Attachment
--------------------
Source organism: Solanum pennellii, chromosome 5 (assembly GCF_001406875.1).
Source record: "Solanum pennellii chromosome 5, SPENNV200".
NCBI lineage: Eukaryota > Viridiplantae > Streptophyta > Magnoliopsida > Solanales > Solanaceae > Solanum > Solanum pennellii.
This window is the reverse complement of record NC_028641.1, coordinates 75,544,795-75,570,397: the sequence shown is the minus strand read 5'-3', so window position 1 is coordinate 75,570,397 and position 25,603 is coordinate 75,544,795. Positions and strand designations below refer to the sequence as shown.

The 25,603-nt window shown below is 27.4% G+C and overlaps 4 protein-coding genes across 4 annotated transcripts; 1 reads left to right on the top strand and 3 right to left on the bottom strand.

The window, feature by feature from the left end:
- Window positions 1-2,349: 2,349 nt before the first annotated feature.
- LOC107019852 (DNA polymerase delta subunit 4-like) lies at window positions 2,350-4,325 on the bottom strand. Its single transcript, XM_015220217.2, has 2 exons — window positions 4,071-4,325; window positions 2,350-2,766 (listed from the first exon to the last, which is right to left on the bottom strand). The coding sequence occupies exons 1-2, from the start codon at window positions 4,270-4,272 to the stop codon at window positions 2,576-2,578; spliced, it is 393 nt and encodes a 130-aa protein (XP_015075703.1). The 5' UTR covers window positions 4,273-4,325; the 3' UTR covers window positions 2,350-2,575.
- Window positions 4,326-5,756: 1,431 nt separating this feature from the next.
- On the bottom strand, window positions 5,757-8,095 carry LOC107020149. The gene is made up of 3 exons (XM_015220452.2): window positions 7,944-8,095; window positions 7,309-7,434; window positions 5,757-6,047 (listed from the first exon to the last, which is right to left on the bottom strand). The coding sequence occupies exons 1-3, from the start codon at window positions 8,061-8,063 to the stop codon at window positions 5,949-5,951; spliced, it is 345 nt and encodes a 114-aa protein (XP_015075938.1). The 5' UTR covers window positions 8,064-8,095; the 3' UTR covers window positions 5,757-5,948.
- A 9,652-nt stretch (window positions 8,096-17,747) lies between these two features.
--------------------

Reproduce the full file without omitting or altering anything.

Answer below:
Source organism: Solanum pennellii, chromosome 5 (assembly GCF_001406875.1).
Source record: "Solanum pennellii chromosome 5, SPENNV200".
NCBI lineage: Eukaryota > Viridiplantae > Streptophyta > Magnoliopsida > Solanales > Solanaceae > Solanum > Solanum pennellii.
This window is the reverse complement of record NC_028641.1, coordinates 75,544,795-75,570,397: the sequence shown is the minus strand read 5'-3', so window position 1 is coordinate 75,570,397 and position 25,603 is coordinate 75,544,795. Positions and strand designations below refer to the sequence as shown.

The 25,603-nt window shown below is 27.4% G+C and overlaps 4 protein-coding genes across 4 annotated transcripts; 1 reads left to right on the top strand and 3 right to left on the bottom strand.

The window, feature by feature from the left end:
- Window positions 1-2,349: 2,349 nt before the first annotated feature.
- LOC107019852 (DNA polymerase delta subunit 4-like) lies at window positions 2,350-4,325 on the bottom strand. Its single transcript, XM_015220217.2, has 2 exons — window positions 4,071-4,325; window positions 2,350-2,766 (listed from the first exon to the last, which is right to left on the bottom strand). The coding sequence occupies exons 1-2, from the start codon at window positions 4,270-4,272 to the stop codon at window positions 2,576-2,578; spliced, it is 393 nt and encodes a 130-aa protein (XP_015075703.1). The 5' UTR covers window positions 4,273-4,325; the 3' UTR covers window positions 2,350-2,575.
- Window positions 4,326-5,756: 1,431 nt separating this feature from the next.
- On the bottom strand, window positions 5,757-8,095 carry LOC107020149. The gene is made up of 3 exons (XM_015220452.2): window positions 7,944-8,095; window positions 7,309-7,434; window positions 5,757-6,047 (listed from the first exon to the last, which is right to left on the bottom strand). The coding sequence occupies exons 1-3, from the start codon at window positions 8,061-8,063 to the stop codon at window positions 5,949-5,951; spliced, it is 345 nt and encodes a 114-aa protein (XP_015075938.1). The 5' UTR covers window positions 8,064-8,095; the 3' UTR covers window positions 5,757-5,948.
- A 9,652-nt stretch (window positions 8,096-17,747) lies between these two features.